Why does the text recount these journeys in this way? What can we learn from the routes taken by our ancient ancestors?
For the Kedushat Levi, an 18th-century Hasidic master, each segment of the overall journey was an opportunity to uncover and uplift holy sparks that had fallen and been covered in each location. The journey from Egypt to Israel was not just a matter of geography—it was a spiritual journey. Each segment of the journey, as enumerated, provided an opportunity to practice recognizing and reclaiming holiness, to embody a relationship with God and with the world.
The Kedushat Levi reminds us that our journeys have a larger context in which they take place and that to move forward we must keep in mind both the overall vision of what we are trying to achieve and the smaller movements it will take to get there. He further explains that this process is the reason why the Israelites spent so much time at one place and not as much at another—sometimes it takes more or less time to uncover the holiness in a place.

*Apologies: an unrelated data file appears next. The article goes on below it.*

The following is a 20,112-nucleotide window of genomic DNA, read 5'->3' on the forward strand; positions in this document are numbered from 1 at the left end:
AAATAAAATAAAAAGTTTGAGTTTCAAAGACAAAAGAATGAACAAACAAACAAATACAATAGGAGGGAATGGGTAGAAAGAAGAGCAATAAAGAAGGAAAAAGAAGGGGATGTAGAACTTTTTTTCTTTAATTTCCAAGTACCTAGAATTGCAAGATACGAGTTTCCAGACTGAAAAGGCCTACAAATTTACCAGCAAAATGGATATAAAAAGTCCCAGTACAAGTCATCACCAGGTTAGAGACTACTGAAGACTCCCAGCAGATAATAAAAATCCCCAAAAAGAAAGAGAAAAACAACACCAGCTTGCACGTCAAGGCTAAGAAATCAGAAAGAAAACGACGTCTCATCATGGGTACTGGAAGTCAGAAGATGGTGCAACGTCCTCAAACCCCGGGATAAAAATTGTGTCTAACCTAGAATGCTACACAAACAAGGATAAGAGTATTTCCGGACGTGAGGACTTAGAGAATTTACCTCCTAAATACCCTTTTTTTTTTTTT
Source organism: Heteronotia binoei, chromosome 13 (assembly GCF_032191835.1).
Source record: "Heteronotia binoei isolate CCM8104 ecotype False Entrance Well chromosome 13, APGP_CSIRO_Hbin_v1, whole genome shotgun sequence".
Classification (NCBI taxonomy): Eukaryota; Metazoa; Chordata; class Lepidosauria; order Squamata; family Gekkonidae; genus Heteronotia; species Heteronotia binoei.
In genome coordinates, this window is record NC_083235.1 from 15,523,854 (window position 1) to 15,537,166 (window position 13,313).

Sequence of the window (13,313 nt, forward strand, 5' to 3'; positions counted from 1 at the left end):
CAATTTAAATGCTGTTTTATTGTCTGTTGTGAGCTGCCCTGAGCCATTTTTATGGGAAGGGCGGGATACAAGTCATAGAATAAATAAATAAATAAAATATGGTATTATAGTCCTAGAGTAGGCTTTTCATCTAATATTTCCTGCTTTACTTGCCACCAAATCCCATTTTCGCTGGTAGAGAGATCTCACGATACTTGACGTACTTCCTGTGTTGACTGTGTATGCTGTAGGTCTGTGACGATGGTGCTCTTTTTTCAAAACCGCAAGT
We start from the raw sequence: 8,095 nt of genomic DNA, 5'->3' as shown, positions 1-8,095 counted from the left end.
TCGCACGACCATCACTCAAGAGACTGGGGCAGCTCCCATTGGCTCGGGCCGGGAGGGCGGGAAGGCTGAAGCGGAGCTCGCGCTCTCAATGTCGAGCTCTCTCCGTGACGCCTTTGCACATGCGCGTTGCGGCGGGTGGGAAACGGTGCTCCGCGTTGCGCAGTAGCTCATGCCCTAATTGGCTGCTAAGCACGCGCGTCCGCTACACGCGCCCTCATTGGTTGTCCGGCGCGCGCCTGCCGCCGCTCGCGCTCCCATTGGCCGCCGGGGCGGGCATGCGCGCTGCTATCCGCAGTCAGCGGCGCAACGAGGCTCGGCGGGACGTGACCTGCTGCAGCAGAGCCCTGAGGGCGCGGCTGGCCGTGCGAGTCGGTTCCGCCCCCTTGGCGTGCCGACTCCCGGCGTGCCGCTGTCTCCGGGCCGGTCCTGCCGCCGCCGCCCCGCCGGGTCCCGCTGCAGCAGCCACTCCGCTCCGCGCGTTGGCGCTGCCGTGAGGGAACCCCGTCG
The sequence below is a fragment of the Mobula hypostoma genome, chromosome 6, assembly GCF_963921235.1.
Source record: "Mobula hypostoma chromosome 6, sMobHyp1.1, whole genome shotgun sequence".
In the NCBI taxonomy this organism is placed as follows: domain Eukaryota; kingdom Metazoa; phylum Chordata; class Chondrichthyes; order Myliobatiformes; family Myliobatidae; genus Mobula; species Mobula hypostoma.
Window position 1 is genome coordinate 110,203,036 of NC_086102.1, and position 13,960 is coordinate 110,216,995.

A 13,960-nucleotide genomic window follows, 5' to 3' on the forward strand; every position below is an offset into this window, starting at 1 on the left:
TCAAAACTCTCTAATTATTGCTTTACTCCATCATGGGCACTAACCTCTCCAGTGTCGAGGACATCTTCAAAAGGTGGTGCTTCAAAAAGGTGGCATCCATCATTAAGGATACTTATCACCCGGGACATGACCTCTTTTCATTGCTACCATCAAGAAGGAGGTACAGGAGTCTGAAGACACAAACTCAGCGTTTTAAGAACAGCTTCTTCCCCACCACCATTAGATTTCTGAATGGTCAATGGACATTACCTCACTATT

Many of us are on the journey of being and becoming anti-racist. We are moving from a place of being complicit in white supremacy to one of pushing back against the way in which it shapes our own thinking and the way our society functions. What is the world we imagine at the end of this journey? What are the smaller steps we are taking to move us there? How will we tap into the kedusha, the holiness, of this work?
Commenting on these verses, Rashi brings a teaching that the enumeration of the journeys demonstrates God’s love for the Israelites. He shows that after the decree that we would wander in the desert, the Israelites only made 20 journeys in 38 years. The pace, Rashi says, was an expression of God’s love. He makes clear that the desert journey was composed of movement constant enough to be ever-present, yet infrequent enough to allow for rhythms of daily life to be established.
Building a just and equitable world requires an awareness of the need to move forward, and a lived experience of being grounded enough in the place that we are to do the often-destabilizing work of transformation. This work often requires staying put, sitting with the world we are in long enough to notice, grieve, wrestle with and uproot the oppression.